Charles and his King (or the Odd Musings of Krauthammer on the Presidential Nomination Process)
Cross-posted from PoliBlog:
Charles Krauthammer has a column in today’s WaPo in praise of what has become a two-year+ campaign for president: Two Years of Humble Pie.
He starts the piece with a dig at parliamentary systems wherein snap elections can be called and campaigns are brief. But mostly he moves into the typical argument in favor of the long campaign, such as the fact that a long campaign requires managerial and organizational skills. Maybe–but they aren’t necessarily the same kinds of skills needed for governing.
He also makes this claim:
The presidential primary season is essentially a prolonged intraparty dialogue. It re-creates the Madisonian idea of factions and interests competing against each other, applied not to the legislature or the executive but to the electoral process that produces both. The job of the parties is to create a kind of pre-legislative consensus through the competition and conversation of the various factions — ethnic, ideological, economic, geographic. The purpose of the endless presidential primary is to force the dialogue and, for all its haphazard meanderings and maddening trivialities, it does.
I think this sounds good in theory, but I am not so convinced that this is, in fact, the case in practice. What pre-legislative consensus did either of the last two Presidents create within their own parties, even as both entered office with unified government? I suppose one could argue that Bush came into office with tax cuts as an issue that he held in common with the Republican congress, but any GOP president would have done that–it certainly wasn’t the result of elegant Madisonian mechanisms that emerged during the primary process.
Indeed, one could argue that the separation of powers system that is in place makes it highly unlikely that the campaign would generate a workable legislative agenda that could be implemented smoothly. Yes, presidents enter office with a vaunted “honeymoon” period and frequently argue that they have a “mandate” but how much of that is generated by the fact they just won a very powerful office rather than being some sort of organic result of a two-year nomination process that infused his party?
And what if a president comes to office with divided government (i.e., with one or both chambers of the Congress in the hands of the opposition)? Where is the “pre-legislative consensus” then?
Sure, the party coalesces around one candidate each at the end of the day, but that is a necessity facilitated by the fact that there is just one candidacy per party. Republicans and Democrats would rally around their candidates if the campaign was six weeks, six months or six years in length.
The weirdest part of the column is the conclusion (which links back to the title of the column):
The final function of the endless campaign, and perhaps the most psychologically important, is to satisfy the American instinct for egalitarianism. We have turned the presidential campaign into a pleasingly degrading ordeal — pleasing, that is, to the electorate. The modern presidential campaign is meant to be physically exhausting and spiritually humbling almost to the point of humiliation. Candidates spend two years and more on bended knee begging for money, votes and handshakes in a diner.
Why do we inflict such cruel and unusual punishment? Because our winner is not just chief magistrate but king. True, the kingship is temporary, but its glories and perks are beyond compare — the pomp and pampering of a head of state, married to the real political power of controlling the most important state on the planet.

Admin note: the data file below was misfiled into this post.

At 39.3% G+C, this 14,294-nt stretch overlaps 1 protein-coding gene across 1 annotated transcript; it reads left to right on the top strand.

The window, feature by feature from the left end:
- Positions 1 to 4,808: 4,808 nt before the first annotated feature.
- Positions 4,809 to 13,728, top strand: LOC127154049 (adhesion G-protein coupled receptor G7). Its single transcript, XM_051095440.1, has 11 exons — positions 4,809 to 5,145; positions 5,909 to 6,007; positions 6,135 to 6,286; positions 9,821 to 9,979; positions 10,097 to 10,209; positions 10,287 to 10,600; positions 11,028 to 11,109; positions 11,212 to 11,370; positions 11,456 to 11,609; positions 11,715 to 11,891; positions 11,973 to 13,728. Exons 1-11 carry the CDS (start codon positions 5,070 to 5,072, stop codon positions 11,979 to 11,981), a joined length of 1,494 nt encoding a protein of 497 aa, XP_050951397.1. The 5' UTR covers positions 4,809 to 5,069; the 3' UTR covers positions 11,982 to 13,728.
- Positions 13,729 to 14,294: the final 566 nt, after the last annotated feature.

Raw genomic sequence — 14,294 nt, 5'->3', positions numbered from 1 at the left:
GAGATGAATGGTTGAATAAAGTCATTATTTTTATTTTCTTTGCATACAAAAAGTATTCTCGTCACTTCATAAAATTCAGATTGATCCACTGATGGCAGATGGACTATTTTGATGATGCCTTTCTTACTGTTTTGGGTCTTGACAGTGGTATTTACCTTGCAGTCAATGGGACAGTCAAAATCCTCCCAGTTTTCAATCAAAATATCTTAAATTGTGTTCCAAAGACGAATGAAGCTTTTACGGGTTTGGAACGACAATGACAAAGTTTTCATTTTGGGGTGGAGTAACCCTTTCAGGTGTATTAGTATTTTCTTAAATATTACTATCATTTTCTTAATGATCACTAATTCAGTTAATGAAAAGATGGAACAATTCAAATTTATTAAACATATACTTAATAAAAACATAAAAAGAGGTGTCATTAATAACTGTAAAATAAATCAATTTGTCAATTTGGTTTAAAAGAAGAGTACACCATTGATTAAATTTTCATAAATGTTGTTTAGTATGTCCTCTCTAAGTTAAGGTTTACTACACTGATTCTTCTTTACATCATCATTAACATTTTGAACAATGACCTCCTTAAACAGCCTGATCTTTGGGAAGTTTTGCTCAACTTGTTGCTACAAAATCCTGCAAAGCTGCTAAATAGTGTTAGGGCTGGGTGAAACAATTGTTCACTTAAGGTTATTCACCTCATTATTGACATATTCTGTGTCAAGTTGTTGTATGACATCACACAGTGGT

The bargain we offer the candidate is this: We will make you Lord, circling celestially above us on Air Force One, but because we are flinty Jeffersonian yeomen, we insist that you flatter us first with a very extended show of camaraderie and commonality with the Iowa farmer, the New Hampshire alderman and the South Carolina good ol’ boy. Aboriginal tribes have slightly different rituals for those who pretend to kingship, but the idea is the same: ordeal before dominion.
As a columnist whose job it is to chart every jot and tittle of these campaigns, every teapot tempest that history will remember for not one second, I curse election years. Now I have to curse the year before as well. But for all its bizarre meanderings, the endless campaign serves critical purposes.
The first two — testing the candidates’ managerial and consensus-building skills — are undeniably useful. But like most Americans, I find it is the third — the gratuitous humiliation of our would-be kings — that makes it all worthwhile.
Several thoughts come to mind. First, I suppose I should give Krauthammer the benefit of the doubt for trying to wax poetic here, but “king” and “Lord”? Yes, the President of the United States is a powerful office and there is much pomp and circumstance to be associated with the position, but I have never in my life, even metaphorically, thought of the President as an elected “King” and certainly have never applied the title “Lord” in the direction of the White House.
Beyond that, Krauthammer is buying into what I criticized just yesterday: the romantic notion that “a very extended show of camaraderie and commonality with the Iowa farmer, the New Hampshire alderman and the South Carolina good ol’ boy” is somehow a good measure of presidential mettle. Because, Goodness knows that the job is made up of such encounters. I have never grasped why two years of forced bonhomie makes one qualified for the presidency.
And this notion that the president should be viewed as a elected king is simply troubling–even if all that Krauthammer is talking about is the symbolic nature of the job and the fact that the president is separated on a daily basis from the “common people.”